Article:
See also Flow Related Enhancement and Flow Effects.
 
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Further Reading:
  News & More:
MRI measure of blood flow over atherosclerotic plaque may detect dangerous plaque
Friday, 5 April 2013   by www.sciencecodex.com    
Advanced Visualization Techniques Could Change the Paradigm for Diagnosis and Treatment of Heart Disease
Thursday, 31 May 2012   by www.sciencedaily.com    
Searchterm 'Artifact' was also found in the following services: 
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Gibbs ArtifactInfoSheet: - Artifacts - 
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Quick Overview
Please note that there are different common names for this MRI artifact.

Artifact Information
NAME Gibbs, Gibbs ringing, truncation
DESCRIPTION Edge ringing, syrinx-like stripe
REASON Sharp changes in intensity (incomplete digitization of the echo)
HELP More samples

The Gibbs or ringing artifact appears as a series of lines in the MR image parallel to abrupt and intense changes in the object at this location. This artifact does not occur visibly on smooth objects. This artifact is caused by the Gibbs phenomenon, an overshoot or ringing of Fourier series occurring at discontinuities.
In the spinal cord, a small syrinx can be simulated by the Gibbs phenomenon. Gibbs artifacts are also seen in other regions, for example the brain//skull interface.
Fine lines visible in an image may be due to undersampling of the high spatial frequencies, respectively incomplete digitization of the echo.
With more encoding steps the Gibbs artifacts is less intense and narrower. Therefore, e.g. the artifact is more intense in the 256 point dimension of a 256x512 acquisition matrix.


Image Guidance
This problem can only be resolved by smoothing filters (LanczosSigmaFactor, 2-D Exponential Filtering, Gegenbauer Reconstruction etc.) or with a higher acquisition matrix and/or a smaller FOV, to smooth the object.
See also Gibbs Phenomenon and Apodization.
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• View the DATABASE results for 'Gibbs Artifact' (4).Open this link in a new window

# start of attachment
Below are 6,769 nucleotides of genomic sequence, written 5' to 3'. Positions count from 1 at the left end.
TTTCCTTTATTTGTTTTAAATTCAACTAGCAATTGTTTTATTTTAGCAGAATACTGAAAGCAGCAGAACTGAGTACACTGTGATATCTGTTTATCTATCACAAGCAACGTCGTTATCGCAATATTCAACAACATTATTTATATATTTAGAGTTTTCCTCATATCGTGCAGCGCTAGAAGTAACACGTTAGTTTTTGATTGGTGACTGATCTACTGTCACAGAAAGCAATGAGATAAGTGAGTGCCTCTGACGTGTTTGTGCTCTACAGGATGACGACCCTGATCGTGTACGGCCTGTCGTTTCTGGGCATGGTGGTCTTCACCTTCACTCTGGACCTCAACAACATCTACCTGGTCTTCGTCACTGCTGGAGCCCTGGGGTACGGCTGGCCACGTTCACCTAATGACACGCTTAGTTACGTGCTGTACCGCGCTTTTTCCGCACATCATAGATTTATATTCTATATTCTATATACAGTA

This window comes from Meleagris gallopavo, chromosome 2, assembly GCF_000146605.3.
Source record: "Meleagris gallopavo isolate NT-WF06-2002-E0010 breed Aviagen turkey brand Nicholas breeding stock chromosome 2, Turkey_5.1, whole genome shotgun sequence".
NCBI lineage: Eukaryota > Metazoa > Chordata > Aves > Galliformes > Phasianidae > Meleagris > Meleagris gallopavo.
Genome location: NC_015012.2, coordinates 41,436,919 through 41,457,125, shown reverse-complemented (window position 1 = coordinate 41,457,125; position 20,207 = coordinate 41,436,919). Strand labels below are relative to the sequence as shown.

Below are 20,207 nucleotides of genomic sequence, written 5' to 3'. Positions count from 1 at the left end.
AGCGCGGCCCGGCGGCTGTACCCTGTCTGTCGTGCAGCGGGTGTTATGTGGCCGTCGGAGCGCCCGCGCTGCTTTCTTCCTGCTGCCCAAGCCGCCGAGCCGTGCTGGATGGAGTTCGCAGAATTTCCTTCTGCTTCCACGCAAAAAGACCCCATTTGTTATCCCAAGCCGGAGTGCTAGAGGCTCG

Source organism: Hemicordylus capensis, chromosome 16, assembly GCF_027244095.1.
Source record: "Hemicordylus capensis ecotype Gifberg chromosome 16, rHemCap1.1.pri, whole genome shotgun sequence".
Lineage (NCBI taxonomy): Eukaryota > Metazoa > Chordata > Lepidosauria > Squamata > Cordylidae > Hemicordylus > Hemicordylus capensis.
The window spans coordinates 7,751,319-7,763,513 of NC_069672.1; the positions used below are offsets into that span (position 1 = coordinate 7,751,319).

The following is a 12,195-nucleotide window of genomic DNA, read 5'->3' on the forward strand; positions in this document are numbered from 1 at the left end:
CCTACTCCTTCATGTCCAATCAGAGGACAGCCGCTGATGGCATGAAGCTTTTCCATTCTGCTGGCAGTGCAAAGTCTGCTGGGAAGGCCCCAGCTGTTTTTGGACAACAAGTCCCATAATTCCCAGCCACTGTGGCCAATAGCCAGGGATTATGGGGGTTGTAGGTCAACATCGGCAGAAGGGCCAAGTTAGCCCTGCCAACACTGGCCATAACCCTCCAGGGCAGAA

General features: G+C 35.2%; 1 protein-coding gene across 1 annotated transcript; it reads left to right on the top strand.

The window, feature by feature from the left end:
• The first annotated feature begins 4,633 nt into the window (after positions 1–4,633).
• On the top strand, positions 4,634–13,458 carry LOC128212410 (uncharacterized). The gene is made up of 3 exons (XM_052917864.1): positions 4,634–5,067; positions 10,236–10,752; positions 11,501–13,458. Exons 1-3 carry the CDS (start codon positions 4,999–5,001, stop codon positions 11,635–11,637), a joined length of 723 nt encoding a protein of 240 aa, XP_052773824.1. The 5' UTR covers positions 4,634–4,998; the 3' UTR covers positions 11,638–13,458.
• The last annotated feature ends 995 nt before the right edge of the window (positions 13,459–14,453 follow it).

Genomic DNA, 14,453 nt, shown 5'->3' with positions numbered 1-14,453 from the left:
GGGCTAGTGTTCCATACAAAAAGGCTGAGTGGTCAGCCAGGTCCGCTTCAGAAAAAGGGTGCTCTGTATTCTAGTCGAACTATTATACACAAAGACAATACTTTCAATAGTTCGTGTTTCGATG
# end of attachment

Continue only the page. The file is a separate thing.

Further Reading:
  Basics:
Artifacts in MRI
Saturday, 1 October 2011   by www.huc.min-saude.pt    
Lanczos sigma Factor
   by mathworld.wolfram.com    
  News & More:
Troubleshooting the ACR MRI Accreditation Phantom Tests
   by www.aapm.org    
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Metal ArtifactInfoSheet: - Artifacts - 
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Quick Overview

Artifact Information
NAME Metal, susceptibility
DESCRIPTION Signal dropout, bright spots
REASON Field inhomogeneity
HELP Remove the metal

Ferromagnetic metal will cause a magnetic field inhomogeneity, which in turn causes a local signal void, often accompanied by an area of high signal intensity, as well as a distortion of the image. They create their own magnetic field and dramatically alter precession frequencies of protons in the adjacent tissues. Tissues adjacent to ferromagnetic components become influenced by the induced magnetic field of the metal hardware rather than the parent field and, therefore, either fail to precess or do so at a different frequency and hence do not generate useful signal. Two components contribute to susceptibility artifact, induced magnetism in the ferromagnetic component itself and induced magnetism in protons adjacent to the component.
Artifacts from metal may have varied appearances on MRI scans due to different type of metal or configuration of the piece of metal. The biocompatibility of metallic alloys, stainless steel, cobalt chrome and titanium alloy is based on the presence of a constituent element within the alloy that has the ability to form an adherent oxide coating that is stable, chemically inert and hence biocompatible. In relation to imaging titanium alloys are less ferromagnetic than both cobalt and stainless steel, induce less susceptibility artifact and result in less marked image degradation.


Image Guidance
Remove the metal when possible or take a not so sensitive sequence (a SE or another sequence with a rephasing 180 pulse). See also Susceptibility Artifact.
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• View the DATABASE results for 'Metal Artifact' (2).Open this link in a new window

 
Further Reading:
  Basics:
Metal-Induced Artifacts in MRI
   by www.ajronline.org    
Metal Artefact Reduction
Thursday, 9 June 2011   by www.revisemri.com    
MRI Resources 
Used and Refurbished MRI Equipment - Jobs - Open Directory Project - Developers - Shielding - General